Pottery examples from the collection of Ann
and Don Platt, Sioux Falls, S.D.
The green bowl is 3” high and 3” in diameter; and the green pitcher is 6” high and 4” in diameter.
Summer travelers through Ames between 1935 and about 1940 often stopped to purchase locally-made ceramics from a business located at 505 East Lincoln Way. This shop, Ames Art Pottery Company, was run by William Karl “Bill” Zinszer who drove up from Hays, Kansas each year to create and sell his pottery. He rented space in the building for his kiln, located in the backroom, and a sales area in the front portion. After the war, Bill was superintendent at the Livermore brick plant in California from 1946-1948. Later, he managed the Hamilton (Ontario, Canada) Brick Plant until his son took over the job. Bill (1914-2000) was the second son of Harvey Alfred Zinszer, a faculty member at Fort Hays State University from 1929 until his retirement in 1957 as head of the Physics Department.
Longtime Ames resident, Delmar Woodward, came to town from State Center in June of 1940. This 19-year-old youth had heard of a summer job opening for an assistant in a pottery shop. According to Delmar, local clay was not used for pottery making, but was trucked in. Although Bill Zinszer made some articles by hand using the traditional potter’s wheel, most production was from molds. Delmar’s chores included mixing clay, pouring it into molds and placing the pieces into the walk-in kiln. After being glazed by Bill and fired, the finished pieces were set up on wooden planks along the curbside to catch the eyes of motoring tourists. Delmar worked six days a week, earning one dollar a day. From these wages, he spent $2 a week for lodging and $2 a week for food.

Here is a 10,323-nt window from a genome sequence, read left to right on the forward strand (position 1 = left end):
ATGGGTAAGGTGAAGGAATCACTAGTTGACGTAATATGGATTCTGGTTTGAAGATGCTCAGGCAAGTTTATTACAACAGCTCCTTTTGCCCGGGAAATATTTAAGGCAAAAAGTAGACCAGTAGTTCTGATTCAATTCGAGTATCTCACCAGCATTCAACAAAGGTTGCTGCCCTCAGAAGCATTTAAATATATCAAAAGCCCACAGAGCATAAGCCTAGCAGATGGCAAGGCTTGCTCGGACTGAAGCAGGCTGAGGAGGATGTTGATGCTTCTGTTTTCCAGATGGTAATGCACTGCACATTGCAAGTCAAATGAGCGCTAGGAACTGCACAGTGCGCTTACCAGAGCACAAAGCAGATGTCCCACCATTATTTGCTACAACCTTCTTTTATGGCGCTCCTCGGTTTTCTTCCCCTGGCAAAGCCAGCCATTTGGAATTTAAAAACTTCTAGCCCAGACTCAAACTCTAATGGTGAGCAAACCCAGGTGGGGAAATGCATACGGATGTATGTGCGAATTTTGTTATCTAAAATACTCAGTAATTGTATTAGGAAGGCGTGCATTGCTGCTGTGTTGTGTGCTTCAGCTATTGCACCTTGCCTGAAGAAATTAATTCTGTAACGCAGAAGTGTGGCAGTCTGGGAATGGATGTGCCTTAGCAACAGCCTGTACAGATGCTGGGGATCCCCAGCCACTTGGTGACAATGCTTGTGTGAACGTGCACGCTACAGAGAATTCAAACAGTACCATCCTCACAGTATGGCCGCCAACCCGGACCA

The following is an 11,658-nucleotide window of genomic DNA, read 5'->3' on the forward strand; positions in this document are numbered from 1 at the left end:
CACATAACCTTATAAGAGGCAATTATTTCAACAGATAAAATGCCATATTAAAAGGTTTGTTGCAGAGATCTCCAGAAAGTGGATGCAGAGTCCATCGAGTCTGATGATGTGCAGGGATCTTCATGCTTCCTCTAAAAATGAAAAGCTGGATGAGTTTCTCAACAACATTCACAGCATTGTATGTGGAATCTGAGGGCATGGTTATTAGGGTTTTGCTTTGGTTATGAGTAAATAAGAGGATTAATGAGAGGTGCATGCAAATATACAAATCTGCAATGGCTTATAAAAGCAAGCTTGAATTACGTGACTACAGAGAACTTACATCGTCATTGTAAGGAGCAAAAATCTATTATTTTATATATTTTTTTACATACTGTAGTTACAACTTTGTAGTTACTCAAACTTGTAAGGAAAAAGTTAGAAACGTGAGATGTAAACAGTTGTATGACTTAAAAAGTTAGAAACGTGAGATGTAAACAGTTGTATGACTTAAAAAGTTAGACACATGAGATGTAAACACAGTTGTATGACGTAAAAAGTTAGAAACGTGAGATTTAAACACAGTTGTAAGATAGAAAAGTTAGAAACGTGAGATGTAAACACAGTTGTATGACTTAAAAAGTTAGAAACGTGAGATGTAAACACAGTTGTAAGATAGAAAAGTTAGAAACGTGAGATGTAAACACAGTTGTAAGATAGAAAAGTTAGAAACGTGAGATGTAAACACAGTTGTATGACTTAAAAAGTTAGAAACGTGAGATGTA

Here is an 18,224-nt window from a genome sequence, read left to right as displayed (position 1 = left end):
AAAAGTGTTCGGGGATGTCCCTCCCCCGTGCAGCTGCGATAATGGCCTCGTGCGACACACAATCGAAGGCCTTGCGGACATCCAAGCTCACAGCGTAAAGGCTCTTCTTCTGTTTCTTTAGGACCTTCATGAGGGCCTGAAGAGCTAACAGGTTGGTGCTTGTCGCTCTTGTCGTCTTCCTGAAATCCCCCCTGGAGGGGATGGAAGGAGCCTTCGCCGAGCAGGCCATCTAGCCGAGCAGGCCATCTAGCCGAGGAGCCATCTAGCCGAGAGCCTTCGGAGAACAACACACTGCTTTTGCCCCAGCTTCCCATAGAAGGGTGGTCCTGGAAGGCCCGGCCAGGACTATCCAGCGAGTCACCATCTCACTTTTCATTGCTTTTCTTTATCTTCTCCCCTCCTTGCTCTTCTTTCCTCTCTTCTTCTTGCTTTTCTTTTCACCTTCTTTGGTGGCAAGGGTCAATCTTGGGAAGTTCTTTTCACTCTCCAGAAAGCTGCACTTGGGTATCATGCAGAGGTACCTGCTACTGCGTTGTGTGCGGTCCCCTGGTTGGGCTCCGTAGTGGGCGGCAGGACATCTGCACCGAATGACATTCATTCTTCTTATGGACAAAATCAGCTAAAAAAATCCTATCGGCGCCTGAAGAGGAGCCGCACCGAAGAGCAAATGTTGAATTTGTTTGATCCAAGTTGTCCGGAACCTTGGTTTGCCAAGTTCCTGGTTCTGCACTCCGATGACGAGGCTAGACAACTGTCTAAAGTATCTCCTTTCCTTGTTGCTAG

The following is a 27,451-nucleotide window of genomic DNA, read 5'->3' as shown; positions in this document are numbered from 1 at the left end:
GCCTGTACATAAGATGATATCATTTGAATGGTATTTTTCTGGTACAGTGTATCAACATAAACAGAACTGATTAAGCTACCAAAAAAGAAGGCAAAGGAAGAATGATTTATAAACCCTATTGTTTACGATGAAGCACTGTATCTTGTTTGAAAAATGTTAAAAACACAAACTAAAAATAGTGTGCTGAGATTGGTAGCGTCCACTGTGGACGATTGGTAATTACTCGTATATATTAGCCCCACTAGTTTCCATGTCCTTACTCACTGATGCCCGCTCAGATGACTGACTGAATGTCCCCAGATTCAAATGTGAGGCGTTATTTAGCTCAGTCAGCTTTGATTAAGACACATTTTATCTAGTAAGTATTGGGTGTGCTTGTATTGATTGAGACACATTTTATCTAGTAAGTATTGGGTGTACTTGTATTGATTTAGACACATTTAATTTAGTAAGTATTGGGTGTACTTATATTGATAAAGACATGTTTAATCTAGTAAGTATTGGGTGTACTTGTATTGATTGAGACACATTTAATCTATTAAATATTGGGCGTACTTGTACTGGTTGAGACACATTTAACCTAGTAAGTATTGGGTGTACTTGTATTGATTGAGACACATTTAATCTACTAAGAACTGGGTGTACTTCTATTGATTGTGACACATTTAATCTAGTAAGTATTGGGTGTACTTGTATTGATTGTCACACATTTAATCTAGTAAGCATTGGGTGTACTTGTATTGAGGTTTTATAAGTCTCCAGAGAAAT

Ames Art Pottery Company products usually took
the form of utilitarian objects such as the bowls and pitchers illustrated.
Some pieces were marked on the bottom with a rubber stamp of the company’s
name. Many, however, were left unmarked. Because of this, it
is often difficult to identify pieces made by this shop. Ames Historical
Society would be interested in examining and acquiring representative articles
held by local collectors as well as learning more about this short-lived
The blue bowl measures 3 ½” high and 6 ½” in diameter
(back to About Ames)